These days, the case that gets tried is the exception, and the case that settles at mediation is the rule. A study by the National Center for State Courts concluded that only about 3 percent of civil cases go to trial, while the other 97 percent are settled or dismissed.
This means that mediation is the de facto trial, and you should care and prepare as you would for a judge and jury.
While the atmosphere of mediation invites informality, neither side can forget that the goal is to obtain the highest amount for settlement from the plaintiff’s perspective and the lowest amount from the perspective of the defense, just as if the case were being presented to a jury.
There is really no downside to putting time and effort into treating a mediation like a trial. If you settle, the effort likely increased the value of the case; if you do not settle, you’re really ready to try the case. Either way, you and your client win.
In the June issue of Plaintiff magazine, I wrote about why attorneys should approach mediation as if it were trial and why they also should prepare graphics—an under-utilized tool in mediation—to increase the power of their presentation.
(Download the full article here.)
I’m not only talking about standard PowerPoints and 2D diagrams, but also 3D animations, interactive PDFs for timelines, videos and other multimedia formats that help attorneys present a case in the most engaging, effective way possible.
For starters, I always recommend that an attorney make an “interactive brief” for mediation, which allows a viewer to use interactive features similar to website navigation. With Adobe InDesign, or similar programs, you can place all the relevant documents such as depositions, photographs, contracts or whatever with navigational features to access the documents. You then can digitally deliver to opposing counsel the PDFs. This shows opposing counsel that you have completely organized your case, you know it inside and out, and you have proof for every claim. This format is much easier to copy for distribution to many decision-makers than a 500-1000 page document with all these exhibits.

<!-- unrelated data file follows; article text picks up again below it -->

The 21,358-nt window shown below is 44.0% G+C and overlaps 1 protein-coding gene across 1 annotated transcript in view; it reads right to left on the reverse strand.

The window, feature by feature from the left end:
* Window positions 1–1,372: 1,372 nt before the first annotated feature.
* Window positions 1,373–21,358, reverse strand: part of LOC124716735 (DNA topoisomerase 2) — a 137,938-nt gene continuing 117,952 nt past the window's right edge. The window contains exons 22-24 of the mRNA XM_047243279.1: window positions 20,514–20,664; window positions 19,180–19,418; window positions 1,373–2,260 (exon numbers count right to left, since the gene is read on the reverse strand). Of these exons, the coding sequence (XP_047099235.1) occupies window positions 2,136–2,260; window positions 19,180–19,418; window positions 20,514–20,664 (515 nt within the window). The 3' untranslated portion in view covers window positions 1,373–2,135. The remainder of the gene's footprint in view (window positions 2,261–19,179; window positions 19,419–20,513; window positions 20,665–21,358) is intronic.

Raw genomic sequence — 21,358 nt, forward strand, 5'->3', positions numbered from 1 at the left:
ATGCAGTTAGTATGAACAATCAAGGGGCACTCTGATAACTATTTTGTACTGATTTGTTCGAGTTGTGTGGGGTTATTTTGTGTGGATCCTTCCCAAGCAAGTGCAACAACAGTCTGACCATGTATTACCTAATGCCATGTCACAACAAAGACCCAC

For a more impressive and effective presentation at mediation or trial, I urge attorneys to consider creating an interactive timeline, which can be created in PDF format and visually allows a reader to see how the chronology of events unfolds with the inclusion of all relevant documents (such as medical records, police reports or any other document). Allowing the reader to go back and forth in the chronology of events can visually bring the case to life.
Over the past couple of weeks, I worked closely with a client to create an interactive PDF for their mediation. The format allowed us to bring order to a great deal of information involving a multitude of Excel sheets and factual points provided by accountants and other experts hired for the case.
The final presentation incorporated infographics in a user-friendly format that showed chronological developments as the user scrolled over a timeline. We prepared this presentation for the mediation so the mediator could navigate through any point in the file to better understand the series of events and the financial information that formed the foundation of the case.
The case is still ongoing, and the graphics in the interactive PDF are being used as a dynamic tool that can be modified as the case progresses. It’s also easy to share by emailing it to other key players in the case, including experts who might be brought on later, to help them get up to speed on the case quickly.
The use of infographics, video, animations, PowerPoint and other technology is virtually limitless in mediation. The case Cogent Legal handled recently is just one example of preparing diligently for meditation to achieve the best possible outcome.